The government is devising a new monetary mechanism to suck up massive cash deposits held with the banking system.
The government is trying hard to discover a new monetary facility (standing deposit facility) to absorb the excess cash in the banking system, told by Banikinkar Pattanayak in New Delhi. The concept was raised in a meeting of senior finance ministry officials with bankers on 24th March, Friday as revealed by the source. Post demonetization in November, there was an unusual outpouring in deposits which triggered the call for devising a new plan to reduce the excess cash flows. In the Meeting, they explored a facility which could suck up the extra cash in the banking sector at a rate lower than the repo rate, sources told.
The finance ministry, sent a letter to higher banking officials wherein it said “To provide a floor for the new operating framework for absorption of surplus liquidity from the system but without the need for providing collateral in exchange, it was recommended that a (low) remunerated standing deposit facility may be introduced, with the discretion to set the interest rate without reference to the policy target rate.”
The idea is to deposit the excess cash with the Apex Bank (RBI). The last February review says that the monetary policy board declared the repo rate unchanged at 6.25%, due to suspected risk in rising of inflation, with the RBI changing its stance from “accommodative” to “neutral”.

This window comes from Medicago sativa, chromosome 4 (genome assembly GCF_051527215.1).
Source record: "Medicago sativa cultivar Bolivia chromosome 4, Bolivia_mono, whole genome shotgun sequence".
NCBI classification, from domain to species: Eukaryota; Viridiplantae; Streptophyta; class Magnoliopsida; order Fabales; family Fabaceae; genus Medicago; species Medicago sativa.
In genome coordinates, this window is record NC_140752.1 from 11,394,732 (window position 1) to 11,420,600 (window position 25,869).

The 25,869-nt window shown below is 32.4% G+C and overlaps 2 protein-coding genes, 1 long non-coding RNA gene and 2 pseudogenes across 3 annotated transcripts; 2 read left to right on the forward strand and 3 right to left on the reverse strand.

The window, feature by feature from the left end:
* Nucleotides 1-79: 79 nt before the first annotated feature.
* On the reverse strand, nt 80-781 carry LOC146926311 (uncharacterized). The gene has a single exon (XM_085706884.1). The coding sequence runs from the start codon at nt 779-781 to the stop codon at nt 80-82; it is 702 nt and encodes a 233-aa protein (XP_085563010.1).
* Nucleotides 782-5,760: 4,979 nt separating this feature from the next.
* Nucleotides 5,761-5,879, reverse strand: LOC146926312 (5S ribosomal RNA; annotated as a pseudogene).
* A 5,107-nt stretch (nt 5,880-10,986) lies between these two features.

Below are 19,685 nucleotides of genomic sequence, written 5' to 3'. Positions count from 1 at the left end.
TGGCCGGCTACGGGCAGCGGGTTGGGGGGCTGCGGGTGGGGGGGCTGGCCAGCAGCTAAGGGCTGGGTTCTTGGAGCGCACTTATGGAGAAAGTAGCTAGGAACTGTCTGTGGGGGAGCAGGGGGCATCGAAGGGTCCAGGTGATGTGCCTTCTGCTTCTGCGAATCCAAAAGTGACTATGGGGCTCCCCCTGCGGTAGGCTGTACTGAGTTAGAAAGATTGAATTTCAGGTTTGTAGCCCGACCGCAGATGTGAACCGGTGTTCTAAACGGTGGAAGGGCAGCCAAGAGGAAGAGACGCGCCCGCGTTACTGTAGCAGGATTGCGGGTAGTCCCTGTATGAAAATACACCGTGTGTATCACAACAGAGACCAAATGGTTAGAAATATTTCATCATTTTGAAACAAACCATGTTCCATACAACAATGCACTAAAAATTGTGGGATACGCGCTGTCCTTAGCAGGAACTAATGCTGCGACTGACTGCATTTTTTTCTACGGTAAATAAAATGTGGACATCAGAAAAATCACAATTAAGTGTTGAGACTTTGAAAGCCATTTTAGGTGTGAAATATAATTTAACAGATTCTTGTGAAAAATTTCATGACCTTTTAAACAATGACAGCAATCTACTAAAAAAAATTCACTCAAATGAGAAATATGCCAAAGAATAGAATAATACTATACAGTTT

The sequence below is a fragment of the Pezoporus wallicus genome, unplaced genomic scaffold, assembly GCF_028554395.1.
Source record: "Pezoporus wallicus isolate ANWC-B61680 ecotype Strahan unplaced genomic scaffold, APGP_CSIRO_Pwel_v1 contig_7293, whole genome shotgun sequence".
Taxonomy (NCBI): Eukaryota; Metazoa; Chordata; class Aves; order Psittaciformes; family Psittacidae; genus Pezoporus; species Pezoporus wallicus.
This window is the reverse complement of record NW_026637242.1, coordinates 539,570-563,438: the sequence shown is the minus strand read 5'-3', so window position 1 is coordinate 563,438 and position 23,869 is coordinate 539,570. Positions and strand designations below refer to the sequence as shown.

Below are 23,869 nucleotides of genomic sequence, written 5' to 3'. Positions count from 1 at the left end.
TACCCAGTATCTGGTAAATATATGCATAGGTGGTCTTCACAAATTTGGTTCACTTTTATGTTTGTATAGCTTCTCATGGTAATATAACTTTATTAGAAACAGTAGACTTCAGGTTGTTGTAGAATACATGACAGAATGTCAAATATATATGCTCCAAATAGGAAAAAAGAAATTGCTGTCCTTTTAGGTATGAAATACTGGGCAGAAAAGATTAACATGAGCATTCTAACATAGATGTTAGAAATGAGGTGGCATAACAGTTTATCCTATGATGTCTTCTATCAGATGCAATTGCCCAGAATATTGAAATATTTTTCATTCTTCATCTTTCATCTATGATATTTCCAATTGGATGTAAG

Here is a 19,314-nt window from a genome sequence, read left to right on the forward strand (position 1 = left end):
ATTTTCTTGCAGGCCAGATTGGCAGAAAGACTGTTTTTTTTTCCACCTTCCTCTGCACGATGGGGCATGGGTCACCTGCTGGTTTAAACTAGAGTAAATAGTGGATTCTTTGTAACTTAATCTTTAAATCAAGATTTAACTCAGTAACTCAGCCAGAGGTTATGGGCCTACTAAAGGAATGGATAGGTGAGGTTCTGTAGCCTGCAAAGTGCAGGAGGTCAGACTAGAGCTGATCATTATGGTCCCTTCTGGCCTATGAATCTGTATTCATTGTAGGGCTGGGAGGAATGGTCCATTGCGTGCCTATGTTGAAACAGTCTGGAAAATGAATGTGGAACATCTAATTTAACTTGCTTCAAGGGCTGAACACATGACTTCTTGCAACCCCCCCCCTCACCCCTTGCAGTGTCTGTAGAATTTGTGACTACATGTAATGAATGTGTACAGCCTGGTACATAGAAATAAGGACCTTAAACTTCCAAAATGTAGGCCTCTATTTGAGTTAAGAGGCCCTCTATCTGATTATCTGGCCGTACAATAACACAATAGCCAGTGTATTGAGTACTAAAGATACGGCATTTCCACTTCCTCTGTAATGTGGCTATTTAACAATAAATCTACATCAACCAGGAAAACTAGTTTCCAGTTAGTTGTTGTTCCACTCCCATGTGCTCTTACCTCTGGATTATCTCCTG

“It may be recalled that the expert committee to revise and strengthen the monetary policy framework of RBI in its report of January 2014 had recommended inter alia to support the operating framework by adding some new instruments to the toolkit of monetary policy,” the ministry said in the letter to the bankers, asking them to be present at the meeting.
Shaktikanta Das, Economic affairs secretary refused to talk much about the meetings which were chaired by him. Nothing can be predictable as of now, on how the mechanism would be and what the exact contours it consists of. A sudden rise of liquidity around Rs 4 lakh crore in March from Rs 2 lakh crore in January is witnessed following the note ban. This led Banks holding with massive cash deposits. Nevertheless, such a move can drive down bonds, as it can increase cash constricts in markets. According to the Financial Analysts, this mechanism might influence short-term market rates if the Central bank continues to suck up the extra cash at a lower rate than the repo rate. Further, it can result in the banks lowering their lending rates.
After the note ban, Banks have already lowered their lending rates by around 0.8 percentage point which resulted in the massive flow of liquidity.
Presently, the central bank has taken the initiative to regulate liquidity flow by virtue of the cash reserve ratio, repo and reverse repo, based on market rates.